As reported on The Resilient Earth website, wind power reaps a deadly harvest of birds and bats wherever they operate. Please refer to “Fighting CO2 Endangers Raptors” and “Wind Power: Green and Deadly ” for more of the grisly details.

What can be done to stop this senseless rush to expand wind power? Become knowledgeable about the problem and then take political action. Physicist and environmental advocate John Droz Jr., who publishes an excellent energy oriented news letter, has collected the facts about wind power. His mission statement is: “We believe that we have environmental and energy issues, and we believe that these matters should be resolved by applying the Scientific Method.” According to Droz:

In my thirty plus years of working on environmental issues, I’ve learned a few things. One is that our “representatives” are often anything but. Another is that government bureaucrats have little interest in taking initiative, no matter how much sense it might make.

To help prepare people to face their own politicians and the environmentalist opposition, Droze has put out a pair of short, animated talking point videos. In the first we meet Dick and Jane, who are having a discussion of wind power and a proposed local wind farm project:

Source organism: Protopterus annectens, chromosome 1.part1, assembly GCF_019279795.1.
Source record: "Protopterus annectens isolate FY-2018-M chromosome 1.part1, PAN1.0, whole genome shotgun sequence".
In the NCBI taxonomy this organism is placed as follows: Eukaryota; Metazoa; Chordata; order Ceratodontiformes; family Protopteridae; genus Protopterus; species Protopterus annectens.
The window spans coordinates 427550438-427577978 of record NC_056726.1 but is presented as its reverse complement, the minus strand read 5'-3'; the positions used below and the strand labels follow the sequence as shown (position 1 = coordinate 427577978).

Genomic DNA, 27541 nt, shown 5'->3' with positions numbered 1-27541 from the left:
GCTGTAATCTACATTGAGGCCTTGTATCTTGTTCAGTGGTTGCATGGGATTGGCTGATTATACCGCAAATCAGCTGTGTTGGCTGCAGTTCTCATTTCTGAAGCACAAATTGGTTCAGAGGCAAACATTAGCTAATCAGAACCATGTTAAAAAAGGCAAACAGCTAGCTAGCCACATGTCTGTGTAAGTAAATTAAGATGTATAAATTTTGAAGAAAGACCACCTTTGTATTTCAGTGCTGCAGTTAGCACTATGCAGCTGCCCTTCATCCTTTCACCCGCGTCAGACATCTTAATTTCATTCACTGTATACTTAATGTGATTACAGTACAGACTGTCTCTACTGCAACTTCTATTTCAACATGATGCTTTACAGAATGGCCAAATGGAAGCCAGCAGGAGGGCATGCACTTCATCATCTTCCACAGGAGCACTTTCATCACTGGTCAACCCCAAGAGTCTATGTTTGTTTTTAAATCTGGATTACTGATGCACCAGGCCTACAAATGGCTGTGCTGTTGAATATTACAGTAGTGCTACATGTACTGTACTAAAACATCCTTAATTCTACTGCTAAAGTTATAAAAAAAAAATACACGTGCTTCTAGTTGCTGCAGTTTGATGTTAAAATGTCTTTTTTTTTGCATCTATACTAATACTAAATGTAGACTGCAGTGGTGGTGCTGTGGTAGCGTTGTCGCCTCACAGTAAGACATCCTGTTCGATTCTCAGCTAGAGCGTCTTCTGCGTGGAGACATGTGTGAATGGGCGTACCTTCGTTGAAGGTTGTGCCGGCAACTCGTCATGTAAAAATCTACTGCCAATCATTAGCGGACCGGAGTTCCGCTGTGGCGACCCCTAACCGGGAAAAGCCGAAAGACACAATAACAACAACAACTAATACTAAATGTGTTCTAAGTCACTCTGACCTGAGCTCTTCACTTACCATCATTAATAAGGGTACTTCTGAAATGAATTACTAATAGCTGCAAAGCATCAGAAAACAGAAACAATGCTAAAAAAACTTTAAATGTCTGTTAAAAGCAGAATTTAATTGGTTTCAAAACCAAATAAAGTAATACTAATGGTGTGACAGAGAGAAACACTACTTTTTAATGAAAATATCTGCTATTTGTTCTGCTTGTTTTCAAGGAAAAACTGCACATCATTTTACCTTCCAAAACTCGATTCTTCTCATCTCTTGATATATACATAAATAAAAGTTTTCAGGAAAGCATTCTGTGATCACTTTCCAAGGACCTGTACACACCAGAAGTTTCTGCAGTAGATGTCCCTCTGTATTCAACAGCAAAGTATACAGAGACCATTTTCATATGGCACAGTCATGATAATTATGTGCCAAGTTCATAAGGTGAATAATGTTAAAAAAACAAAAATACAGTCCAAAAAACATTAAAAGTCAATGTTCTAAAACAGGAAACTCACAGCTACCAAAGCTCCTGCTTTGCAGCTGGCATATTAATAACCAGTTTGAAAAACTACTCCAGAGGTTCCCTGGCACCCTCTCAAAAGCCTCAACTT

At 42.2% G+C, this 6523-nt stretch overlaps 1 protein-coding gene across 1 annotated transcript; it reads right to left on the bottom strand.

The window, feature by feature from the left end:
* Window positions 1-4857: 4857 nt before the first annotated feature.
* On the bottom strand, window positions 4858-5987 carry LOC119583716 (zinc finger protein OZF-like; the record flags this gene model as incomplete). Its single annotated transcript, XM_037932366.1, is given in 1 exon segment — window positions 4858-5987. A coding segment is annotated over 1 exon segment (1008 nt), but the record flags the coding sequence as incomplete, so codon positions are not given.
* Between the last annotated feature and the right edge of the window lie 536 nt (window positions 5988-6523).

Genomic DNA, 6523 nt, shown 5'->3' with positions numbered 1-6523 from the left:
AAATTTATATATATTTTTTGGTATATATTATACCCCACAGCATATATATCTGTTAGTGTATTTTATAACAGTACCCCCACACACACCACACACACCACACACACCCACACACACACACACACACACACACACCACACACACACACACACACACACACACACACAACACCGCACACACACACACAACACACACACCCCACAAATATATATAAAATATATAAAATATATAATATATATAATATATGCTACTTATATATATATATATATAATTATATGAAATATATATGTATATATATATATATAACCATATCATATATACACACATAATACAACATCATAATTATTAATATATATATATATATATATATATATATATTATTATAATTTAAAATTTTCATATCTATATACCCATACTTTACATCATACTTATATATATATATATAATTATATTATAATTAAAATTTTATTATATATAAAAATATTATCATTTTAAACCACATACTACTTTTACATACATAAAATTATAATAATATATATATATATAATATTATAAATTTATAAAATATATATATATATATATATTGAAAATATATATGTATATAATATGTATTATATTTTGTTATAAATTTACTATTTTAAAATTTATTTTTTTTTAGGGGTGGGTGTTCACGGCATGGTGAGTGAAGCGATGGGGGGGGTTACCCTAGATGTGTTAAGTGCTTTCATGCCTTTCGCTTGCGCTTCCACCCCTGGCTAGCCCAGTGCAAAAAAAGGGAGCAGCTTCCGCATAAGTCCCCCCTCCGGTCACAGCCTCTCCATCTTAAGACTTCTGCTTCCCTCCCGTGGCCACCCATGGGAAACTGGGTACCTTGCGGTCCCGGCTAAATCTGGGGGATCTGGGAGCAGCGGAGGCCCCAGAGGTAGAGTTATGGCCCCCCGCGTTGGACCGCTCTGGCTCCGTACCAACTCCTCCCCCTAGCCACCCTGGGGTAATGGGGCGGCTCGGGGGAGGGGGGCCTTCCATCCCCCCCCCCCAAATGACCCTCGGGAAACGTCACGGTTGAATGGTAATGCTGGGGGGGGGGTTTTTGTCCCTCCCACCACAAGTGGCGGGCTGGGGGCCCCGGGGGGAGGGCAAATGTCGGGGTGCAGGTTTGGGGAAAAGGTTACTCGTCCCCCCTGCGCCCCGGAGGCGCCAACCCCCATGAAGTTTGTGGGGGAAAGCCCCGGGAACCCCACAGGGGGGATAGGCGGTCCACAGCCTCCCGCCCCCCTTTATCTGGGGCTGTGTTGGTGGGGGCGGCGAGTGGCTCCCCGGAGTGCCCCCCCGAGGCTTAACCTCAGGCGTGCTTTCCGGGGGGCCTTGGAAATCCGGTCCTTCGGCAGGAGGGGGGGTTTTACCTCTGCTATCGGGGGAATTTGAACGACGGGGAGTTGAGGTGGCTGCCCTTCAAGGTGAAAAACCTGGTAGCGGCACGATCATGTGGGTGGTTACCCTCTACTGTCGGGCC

In the second, Jane speaks with her town representative:

OK, they are not Avatar, but the information they contain is much less biased than the “hidden” environmentalism of James Cameron's latest cinematic confection. For more information, including tips on how to avoid unproductive arguments and becoming bogged down in technical details, see this PDF. John also has a slide show available on line at Electrical Energy: Sound Scientific Solutions. These items are not the only information available on the web but they are a good place to start if you are ready to become politically active in your community.

If there was ever an object lesson supporting the need for responsible citizens to become politically active regarding energy and environmental matters just look at the deal making going on the the US Congress over the tax cut renewal bill. In order to secure enough votes for the bill, a renewal of tax credits for green energy, including ethanol and wind power, have been tacked on.

This is a blatant payoff for special interests who know how the Washington game is played. In Congress this is called “compromise,” any place else it would be called bribery. If you are a US citizen contact your representative and senators!

Be safe, enjoy the interglacial and stay skeptical.


Very likely.